Libya: please don’t let ‘success’ go to our heads
As soon as the Libyan rebels appeared to have captured most of Tripoli, there was an outbreak of decidedly premature triumphalism by some, but not all, of the noisiest cheer-leaders for the NATO bombing campaign and Britain’s prominent role in it. Sir Malcolm Rifkind, a former Foreign Secretary who should know better, relieved himself of an article in the London Evening Standard which sneered at Tony Blair’s successful establishment of mutually beneficial trade and investment relations with Libya, and exulted that
It is a relief that the present Government has been far more robust in its approach to Libya. David Cameron, in particular, is entitled to credit for taking the lead in calling for international action and ensuring that the RAF has been one of the lead participants in the successful Nato action. Nato forces will be needed for a few more days but it is certain that they will be able to declare their mission accomplished in the near future.
Whichever sub-editor on the London Evening Standard wrote the heading of another article, by the American academic historian and diplomat Professor Philip Bobbitt, went one better, with the chilling words:
Libya shows the way the West can now intervene
— although Bobbitt’s enthusiasm for western intervention in the affairs of second and third world states was somewhat more tempered than his sub-editor’s effort suggested:
Above all, will the publics of the Nato countries see events in Libya as validating preclusive interventions, when the experience in Iraq has convinced them that intervention is too costly, too bloody, and too lawless?
Still, Bobbitt’s article celebrated what he portrayed as an exciting new precedent for the UN Security Council to authorise western military action anywhere in the world where some disaster seemed likely to happen unless action was taken to stop it, a hair-raising doctrine that the professor christened ‘precursive intervention’ (a wonderful example of a scholarly high-falutin’ term designed to sterilise a brutal and bloody reality).
Dismayed by these arguments for repeating the Libyan adventure all over the place in the future, I wrote a dissenting letter to the Evening Standard, which duly published most of the first part of it on 24 August. I had written:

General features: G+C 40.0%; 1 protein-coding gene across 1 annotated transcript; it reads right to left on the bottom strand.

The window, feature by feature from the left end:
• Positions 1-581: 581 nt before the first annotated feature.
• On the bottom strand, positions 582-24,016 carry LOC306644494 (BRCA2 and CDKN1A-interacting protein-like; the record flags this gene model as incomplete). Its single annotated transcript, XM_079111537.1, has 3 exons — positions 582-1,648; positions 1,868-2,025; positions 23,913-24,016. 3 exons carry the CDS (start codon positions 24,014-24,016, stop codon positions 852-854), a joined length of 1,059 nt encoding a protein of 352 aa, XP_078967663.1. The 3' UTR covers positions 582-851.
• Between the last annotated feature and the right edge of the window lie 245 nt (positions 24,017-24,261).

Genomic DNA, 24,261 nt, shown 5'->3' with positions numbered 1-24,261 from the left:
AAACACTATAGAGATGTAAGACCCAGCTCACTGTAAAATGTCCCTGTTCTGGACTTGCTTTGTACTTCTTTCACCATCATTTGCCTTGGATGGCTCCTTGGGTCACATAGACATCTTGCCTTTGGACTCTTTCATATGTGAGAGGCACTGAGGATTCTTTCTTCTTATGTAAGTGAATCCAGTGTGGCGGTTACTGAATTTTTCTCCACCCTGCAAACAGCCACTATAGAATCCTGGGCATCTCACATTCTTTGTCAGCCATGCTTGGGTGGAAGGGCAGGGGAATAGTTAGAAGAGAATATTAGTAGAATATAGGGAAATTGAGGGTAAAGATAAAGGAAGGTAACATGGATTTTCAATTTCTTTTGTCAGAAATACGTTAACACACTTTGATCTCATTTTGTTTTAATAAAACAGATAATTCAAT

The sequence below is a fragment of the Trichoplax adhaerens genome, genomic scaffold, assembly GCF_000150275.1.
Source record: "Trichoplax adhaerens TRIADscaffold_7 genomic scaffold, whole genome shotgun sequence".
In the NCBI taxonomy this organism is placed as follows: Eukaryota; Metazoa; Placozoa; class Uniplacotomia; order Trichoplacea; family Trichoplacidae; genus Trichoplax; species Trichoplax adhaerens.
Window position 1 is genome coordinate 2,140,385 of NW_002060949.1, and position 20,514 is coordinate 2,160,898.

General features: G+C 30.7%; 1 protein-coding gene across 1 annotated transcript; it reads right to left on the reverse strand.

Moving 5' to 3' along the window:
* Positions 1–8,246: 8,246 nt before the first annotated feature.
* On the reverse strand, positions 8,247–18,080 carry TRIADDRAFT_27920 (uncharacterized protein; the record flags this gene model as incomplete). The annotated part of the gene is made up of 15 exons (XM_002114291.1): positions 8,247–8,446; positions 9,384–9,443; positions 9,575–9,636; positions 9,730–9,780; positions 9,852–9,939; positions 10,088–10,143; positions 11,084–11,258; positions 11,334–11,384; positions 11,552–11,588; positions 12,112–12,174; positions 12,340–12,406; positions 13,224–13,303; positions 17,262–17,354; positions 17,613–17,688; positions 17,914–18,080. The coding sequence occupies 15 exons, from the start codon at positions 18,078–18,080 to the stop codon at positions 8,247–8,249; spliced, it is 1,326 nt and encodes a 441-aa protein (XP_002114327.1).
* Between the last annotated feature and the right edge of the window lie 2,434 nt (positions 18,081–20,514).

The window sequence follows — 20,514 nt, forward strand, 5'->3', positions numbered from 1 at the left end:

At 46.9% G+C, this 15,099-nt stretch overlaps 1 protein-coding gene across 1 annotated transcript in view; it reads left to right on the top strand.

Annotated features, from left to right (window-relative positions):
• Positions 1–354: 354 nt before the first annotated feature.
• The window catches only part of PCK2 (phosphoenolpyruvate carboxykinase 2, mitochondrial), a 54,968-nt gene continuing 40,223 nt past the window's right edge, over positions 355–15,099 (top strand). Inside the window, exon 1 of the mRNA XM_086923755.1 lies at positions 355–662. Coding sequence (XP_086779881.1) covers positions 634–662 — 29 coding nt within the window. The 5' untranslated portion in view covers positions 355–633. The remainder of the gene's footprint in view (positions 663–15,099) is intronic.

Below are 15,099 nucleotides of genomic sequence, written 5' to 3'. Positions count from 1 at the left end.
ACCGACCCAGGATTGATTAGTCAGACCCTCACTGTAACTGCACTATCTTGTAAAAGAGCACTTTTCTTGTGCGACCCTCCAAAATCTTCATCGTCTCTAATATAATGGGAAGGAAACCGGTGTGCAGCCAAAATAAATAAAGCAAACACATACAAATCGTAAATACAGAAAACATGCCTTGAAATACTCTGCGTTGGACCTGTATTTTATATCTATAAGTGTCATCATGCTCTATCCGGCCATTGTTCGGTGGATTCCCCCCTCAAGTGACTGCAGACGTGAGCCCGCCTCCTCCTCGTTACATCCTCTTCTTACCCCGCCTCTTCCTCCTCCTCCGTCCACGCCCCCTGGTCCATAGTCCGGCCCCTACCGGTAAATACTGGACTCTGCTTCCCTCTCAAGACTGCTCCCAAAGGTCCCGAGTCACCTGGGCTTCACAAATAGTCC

Sir, In 2004 I was one of 52 former British ambassadors and high commissioners who signed a letter to the then prime minister strongly criticising many aspects of our government’s role in Iraq. The Iraq and Libyan situations are different in many ways but similar in others, such as the West’s reckless defiance, in both cases, of the UN Charter. The attack on Iraq was never authorised by the UN Security Council. Our initial military intervention in Libya was authorised by UN resolution 1973, but we ignored that resolution’s primary demand for an immediate cease-fire, and its requirement that outside military force should be used only to protect civilians. After intervening to protect Benghazi, we brazenly supported the rebels militarily to bring about régime change, contrary to resolution 1973 and international law.
As in Iraq, by our intervention in Libya we have assumed a potentially expensive responsibility to help sort out the post-civil-war mess, probably including sending ground troops to maintain security. Any Libyan government we help to create will risk being regarded throughout the middle east as a western puppet. Even if western military intervention for a limited purpose was justified, Britain had no obligation to participate, given our disproportionate role in Afghanistan and our parlous budgetary situation. We can’t afford our libraries but apparently we can afford to spend millions on bombing and rocketing a small country in the middle east which posed no threat to us. A former Foreign Secretary, Sir Malcolm Rifkind’s, praise of David Cameron for rushing us into this costly and unnecessary adventure is incomprehensible.